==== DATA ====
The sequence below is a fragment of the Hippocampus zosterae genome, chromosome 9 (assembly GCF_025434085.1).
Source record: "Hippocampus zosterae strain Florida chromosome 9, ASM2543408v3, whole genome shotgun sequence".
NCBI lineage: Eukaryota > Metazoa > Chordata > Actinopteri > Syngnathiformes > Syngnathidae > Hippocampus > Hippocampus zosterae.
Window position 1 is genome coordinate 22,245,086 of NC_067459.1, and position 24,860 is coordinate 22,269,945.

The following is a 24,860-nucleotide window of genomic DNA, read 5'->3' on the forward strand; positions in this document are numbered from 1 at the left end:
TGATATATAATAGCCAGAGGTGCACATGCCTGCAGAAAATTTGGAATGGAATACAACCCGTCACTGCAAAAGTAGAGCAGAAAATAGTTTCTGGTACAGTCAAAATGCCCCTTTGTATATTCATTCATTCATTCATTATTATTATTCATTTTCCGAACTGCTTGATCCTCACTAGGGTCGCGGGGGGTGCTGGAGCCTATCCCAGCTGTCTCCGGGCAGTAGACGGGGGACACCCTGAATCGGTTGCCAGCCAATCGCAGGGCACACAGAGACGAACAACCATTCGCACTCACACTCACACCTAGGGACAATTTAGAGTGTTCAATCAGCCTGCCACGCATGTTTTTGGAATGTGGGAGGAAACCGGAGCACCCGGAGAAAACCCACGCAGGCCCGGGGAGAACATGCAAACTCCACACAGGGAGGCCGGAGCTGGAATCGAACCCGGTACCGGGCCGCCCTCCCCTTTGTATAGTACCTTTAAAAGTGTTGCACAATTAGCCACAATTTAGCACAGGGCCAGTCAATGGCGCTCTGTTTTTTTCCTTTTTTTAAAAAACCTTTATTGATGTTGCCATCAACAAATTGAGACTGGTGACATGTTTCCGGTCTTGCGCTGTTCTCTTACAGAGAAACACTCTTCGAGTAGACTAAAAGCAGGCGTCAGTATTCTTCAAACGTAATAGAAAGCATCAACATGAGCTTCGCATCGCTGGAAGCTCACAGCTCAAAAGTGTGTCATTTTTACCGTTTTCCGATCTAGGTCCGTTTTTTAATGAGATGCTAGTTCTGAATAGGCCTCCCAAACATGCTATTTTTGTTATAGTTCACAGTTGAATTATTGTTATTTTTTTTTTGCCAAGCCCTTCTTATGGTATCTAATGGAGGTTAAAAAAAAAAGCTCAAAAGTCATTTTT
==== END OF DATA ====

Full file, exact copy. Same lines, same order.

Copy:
The sequence below is a fragment of the Hippocampus zosterae genome, chromosome 9 (assembly GCF_025434085.1).
Source record: "Hippocampus zosterae strain Florida chromosome 9, ASM2543408v3, whole genome shotgun sequence".
NCBI lineage: Eukaryota > Metazoa > Chordata > Actinopteri > Syngnathiformes > Syngnathidae > Hippocampus > Hippocampus zosterae.
Window position 1 is genome coordinate 22,245,086 of NC_067459.1, and position 24,860 is coordinate 22,269,945.

The following is a 24,860-nucleotide window of genomic DNA, read 5'->3' on the forward strand; positions in this document are numbered from 1 at the left end:
TGATATATAATAGCCAGAGGTGCACATGCCTGCAGAAAATTTGGAATGGAATACAACCCGTCACTGCAAAAGTAGAGCAGAAAATAGTTTCTGGTACAGTCAAAATGCCCCTTTGTATATTCATTCATTCATTCATTATTATTATTCATTTTCCGAACTGCTTGATCCTCACTAGGGTCGCGGGGGGTGCTGGAGCCTATCCCAGCTGTCTCCGGGCAGTAGACGGGGGACACCCTGAATCGGTTGCCAGCCAATCGCAGGGCACACAGAGACGAACAACCATTCGCACTCACACTCACACCTAGGGACAATTTAGAGTGTTCAATCAGCCTGCCACGCATGTTTTTGGAATGTGGGAGGAAACCGGAGCACCCGGAGAAAACCCACGCAGGCCCGGGGAGAACATGCAAACTCCACACAGGGAGGCCGGAGCTGGAATCGAACCCGGTACCGGGCCGCCCTCCCCTTTGTATAGTACCTTTAAAAGTGTTGCACAATTAGCCACAATTTAGCACAGGGCCAGTCAATGGCGCTCTGTTTTTTTCCTTTTTTTAAAAAACCTTTATTGATGTTGCCATCAACAAATTGAGACTGGTGACATGTTTCCGGTCTTGCGCTGTTCTCTTACAGAGAAACACTCTTCGAGTAGACTAAAAGCAGGCGTCAGTATTCTTCAAACGTAATAGAAAGCATCAACATGAGCTTCGCATCGCTGGAAGCTCACAGCTCAAAAGTGTGTCATTTTTACCGTTTTCCGATCTAGGTCCGTTTTTTAATGAGATGCTAGTTCTGAATAGGCCTCCCAAACATGCTATTTTTGTTATAGTTCACAGTTGAATTATTGTTATTTTTTTTTTGCCAAGCCCTTCTTATGGTATCTAATGGAGGTTAAAAAAAAAAGCTCAAAAGTCATTTTT